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Asia Stocks Slide as Recession Fears, Dismal Data Dominate

Mainland China stocks bucked the trend as easing Covid curbs boosted confidence but the region’s bourses are still set for half-yearly losses

Asian stock markets
MSCI's broadest index of Asia-Pacific shares outside Japan crept ahead on Tuesday.


Asian stocks were in retreat as downbeat forecasts about global growth weighed on sentiment, though mainland China shares were lifted by easing Covid curbs and signs of recovery.

Fears of recession continue to dominate on trading floors and nearly all stock markets across Asia are set for half-yearly losses. MSCI’s broadest index of Asia-Pacific shares outside Japan eased another 0.5%, bringing its losses for the quarter to 10%.

The S&P 500 was down slightly overnight and is on track for its worst first-half performance in more than 50 years amid fears that central banks’ measures to combat soaring inflation could lead to a recession.


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Japan’s stocks dropped off the back of poor factory data and Hong Kong slipped too, though mainland China stocks gained with data there showing a pick-up in services activity.

Tokyo lost more than 1.5% after data showed that monthly industrial production fell the most in two years and the yen weakened to a 24-year low overnight, stoking fears of an economic slowdown.

The Nikkei share average fell steadily throughout the day and lost 1.54% by the end of trading. The broader Topix index was down 1.20% on the day.

Earlier, Japan’s Ministry of Economy, Trade and Industry released data that showed industrial production fell 7.2% in May, the second straight monthly decline and the biggest monthly drop in two years.

“May’s weaker-than-expected industrial production cast a shadow,” Kazuo Kamiya, a strategist at Nomura Securities, said. “The market is in a position where negative factors are likely to be reflected.”

Automakers and other exporters have been hit by shortages of parts and complications from the Covid-19 lockdowns in China.

Toyota Motor Corp, the world’s largest car manufacturer, was down 1.32% after the company missed its May production target, which had already been revised downward.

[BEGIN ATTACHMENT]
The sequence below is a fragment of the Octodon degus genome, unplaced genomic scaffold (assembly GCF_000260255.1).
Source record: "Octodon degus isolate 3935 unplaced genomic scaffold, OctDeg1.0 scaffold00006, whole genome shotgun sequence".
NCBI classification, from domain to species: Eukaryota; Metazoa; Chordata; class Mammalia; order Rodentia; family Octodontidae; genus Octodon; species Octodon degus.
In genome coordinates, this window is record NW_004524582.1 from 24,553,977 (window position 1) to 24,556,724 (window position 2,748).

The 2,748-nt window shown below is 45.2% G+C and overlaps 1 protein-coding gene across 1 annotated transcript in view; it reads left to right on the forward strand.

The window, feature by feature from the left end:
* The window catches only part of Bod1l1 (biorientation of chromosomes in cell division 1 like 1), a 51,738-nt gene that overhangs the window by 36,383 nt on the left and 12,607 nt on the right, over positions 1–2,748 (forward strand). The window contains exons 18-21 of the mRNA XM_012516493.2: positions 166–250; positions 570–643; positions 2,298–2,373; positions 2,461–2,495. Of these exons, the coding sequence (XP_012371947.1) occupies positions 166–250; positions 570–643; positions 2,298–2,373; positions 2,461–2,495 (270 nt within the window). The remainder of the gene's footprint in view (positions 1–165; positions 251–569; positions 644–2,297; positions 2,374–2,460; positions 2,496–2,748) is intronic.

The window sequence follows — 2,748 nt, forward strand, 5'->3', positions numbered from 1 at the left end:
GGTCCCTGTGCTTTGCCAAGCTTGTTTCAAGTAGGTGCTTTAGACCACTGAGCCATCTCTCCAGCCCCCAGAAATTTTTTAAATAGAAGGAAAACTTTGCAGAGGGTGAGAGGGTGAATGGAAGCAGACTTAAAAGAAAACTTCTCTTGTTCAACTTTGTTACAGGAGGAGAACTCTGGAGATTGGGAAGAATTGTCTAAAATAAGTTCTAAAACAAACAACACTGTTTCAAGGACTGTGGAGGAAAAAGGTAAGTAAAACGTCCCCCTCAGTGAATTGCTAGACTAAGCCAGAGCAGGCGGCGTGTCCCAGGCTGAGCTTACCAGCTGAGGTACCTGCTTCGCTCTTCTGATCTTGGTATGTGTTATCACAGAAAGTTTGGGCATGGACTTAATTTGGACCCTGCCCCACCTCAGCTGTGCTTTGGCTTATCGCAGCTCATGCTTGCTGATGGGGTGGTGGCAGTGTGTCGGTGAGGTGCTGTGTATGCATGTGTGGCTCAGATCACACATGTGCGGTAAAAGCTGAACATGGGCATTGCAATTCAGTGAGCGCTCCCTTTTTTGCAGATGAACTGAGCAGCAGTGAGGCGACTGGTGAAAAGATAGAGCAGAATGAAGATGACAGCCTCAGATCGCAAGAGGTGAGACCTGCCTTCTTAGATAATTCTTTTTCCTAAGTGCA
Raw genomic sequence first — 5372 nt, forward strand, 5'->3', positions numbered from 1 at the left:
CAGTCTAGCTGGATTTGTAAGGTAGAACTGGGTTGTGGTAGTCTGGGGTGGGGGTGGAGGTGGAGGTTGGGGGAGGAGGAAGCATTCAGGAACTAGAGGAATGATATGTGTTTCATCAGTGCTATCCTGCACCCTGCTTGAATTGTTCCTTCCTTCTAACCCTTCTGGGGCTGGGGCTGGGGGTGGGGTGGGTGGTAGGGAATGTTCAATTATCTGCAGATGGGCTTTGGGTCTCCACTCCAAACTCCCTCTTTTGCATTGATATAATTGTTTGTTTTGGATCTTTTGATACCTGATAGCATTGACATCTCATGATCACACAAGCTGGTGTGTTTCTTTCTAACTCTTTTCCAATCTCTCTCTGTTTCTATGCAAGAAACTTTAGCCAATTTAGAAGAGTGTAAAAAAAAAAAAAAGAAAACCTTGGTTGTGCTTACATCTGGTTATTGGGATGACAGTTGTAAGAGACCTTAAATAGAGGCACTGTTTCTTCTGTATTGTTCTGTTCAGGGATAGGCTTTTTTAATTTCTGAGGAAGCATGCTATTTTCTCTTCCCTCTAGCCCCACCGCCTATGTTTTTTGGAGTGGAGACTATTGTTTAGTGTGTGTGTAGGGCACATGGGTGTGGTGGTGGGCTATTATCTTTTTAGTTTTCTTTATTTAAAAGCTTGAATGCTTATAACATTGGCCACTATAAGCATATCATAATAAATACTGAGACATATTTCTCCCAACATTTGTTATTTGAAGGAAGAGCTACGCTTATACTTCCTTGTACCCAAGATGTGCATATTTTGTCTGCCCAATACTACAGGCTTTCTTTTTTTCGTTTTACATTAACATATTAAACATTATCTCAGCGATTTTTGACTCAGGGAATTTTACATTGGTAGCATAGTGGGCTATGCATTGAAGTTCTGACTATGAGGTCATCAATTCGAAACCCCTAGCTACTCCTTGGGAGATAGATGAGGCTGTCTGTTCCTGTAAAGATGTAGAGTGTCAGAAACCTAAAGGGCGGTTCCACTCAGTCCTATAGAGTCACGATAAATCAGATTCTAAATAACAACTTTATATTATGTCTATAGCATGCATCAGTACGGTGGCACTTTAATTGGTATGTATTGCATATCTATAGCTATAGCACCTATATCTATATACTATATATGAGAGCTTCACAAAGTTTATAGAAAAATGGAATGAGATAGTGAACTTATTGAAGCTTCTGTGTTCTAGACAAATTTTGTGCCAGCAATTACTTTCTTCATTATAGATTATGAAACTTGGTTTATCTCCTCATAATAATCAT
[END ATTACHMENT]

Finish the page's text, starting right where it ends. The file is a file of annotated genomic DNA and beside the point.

China Stocks Boosted by Covid Easing

Across the East China Sea, China stocks marked their best month in nearly two years, supported by signs of an economic recovery after the easing of Covid-19 restrictions.

By the end of the session, Shanghai Composite index rose 1.1% to 3,398.62 points, while blue-chip CSI300 index gained 1.44% to 4,485.01 points. Both indexes recorded their biggest monthly gains since July 2020.

However, in Hong Kong, the benchmark Hang Seng Index slipped 0.62% to 21,859.79 points at the close, while Chinese H-shares listed in Hong Kong edged down 0.36% to 7,666.88 points.

Gains across the board came as official data showed that China’s factory and service sectors snapped three months of activity decline in June, as authorities lifted a strict Covid lockdown in Shanghai, reviving output and consumer spending.

Tourism and liquor sectors were among the biggest winners as easing coronavirus restrictions boosted investor sentiment. An index tracking tourism-related companies jumped 4.1% at close.

Stocks elsewhere across the region were mixed with Philippine stocks and Thai stocks shedding 2.3% and 0.8%, respectively, while Malaysia rose 1.1%.

Indian stocks were down with Mumbai’s signature Nifty 50 index off 0.03%, or 5.10 points, at 15,794.00.


Global Stocks in Record Drop

Globally, stocks sank to extend what is the worst first half of the year for global share prices on record, as investors fret that the latest show of central bank determination to tame inflation will slow economies rapidly.

Central bank chiefs from the Federal Reserve, European Central Bank and Bank of England met in Portugal this week and voiced their renewed commitment to control inflation no matter what pain it caused.

By 0740 GMT, the MSCI World Equity Index was down 0.48%, bringing its year-to-date losses to more than 20% – the worst fall since the index’s creation.

US futures also fell, with little sign yet that the new quarter will bring in brave bargain hunters. This year’s dramatic slide in asset prices has been led by tech-heavy indexes and stocks more sensitive to rising interest rates.

Traders are now focused on data on US core prices due later today that are expected to underline the extent of the inflation challenge.

Oil prices, which have soared in 2022 along with most commodity prices, edged lower amid concerns about an unseasonable slowdown in US fuel demand.

OPEC and OPEC+ end two days of meetings on Thursday with little expectation they will be able to pump much more oil despite US pressure to expand quotas.

Brent slipped 0.8% to $115.33 a barrel, while US crude declined 0.47% to $109.27.


Key figures

Tokyo – Nikkei 225 < DOWN 1.54% at 26,393.04 (close)

Hong Kong – Hang Seng Index < DOWN 0.62% at 21,859.79 (close)

Shanghai – Composite > UP 1.10% at 3,398.62 (close)

New York – Dow > UP 0.27% at 31,029.31 (Wednesday close)


  • Reuters with additional editing by Sean O’Meara



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Sean O'Meara

Sean O'Meara is an Editor at Asia Financial. He has been a newspaper man for more than 30 years, working at local, regional and national titles in the UK as a writer, sub-editor, page designer and print editor. A football, cricket and rugby fan, he has a particular interest in sports finance.


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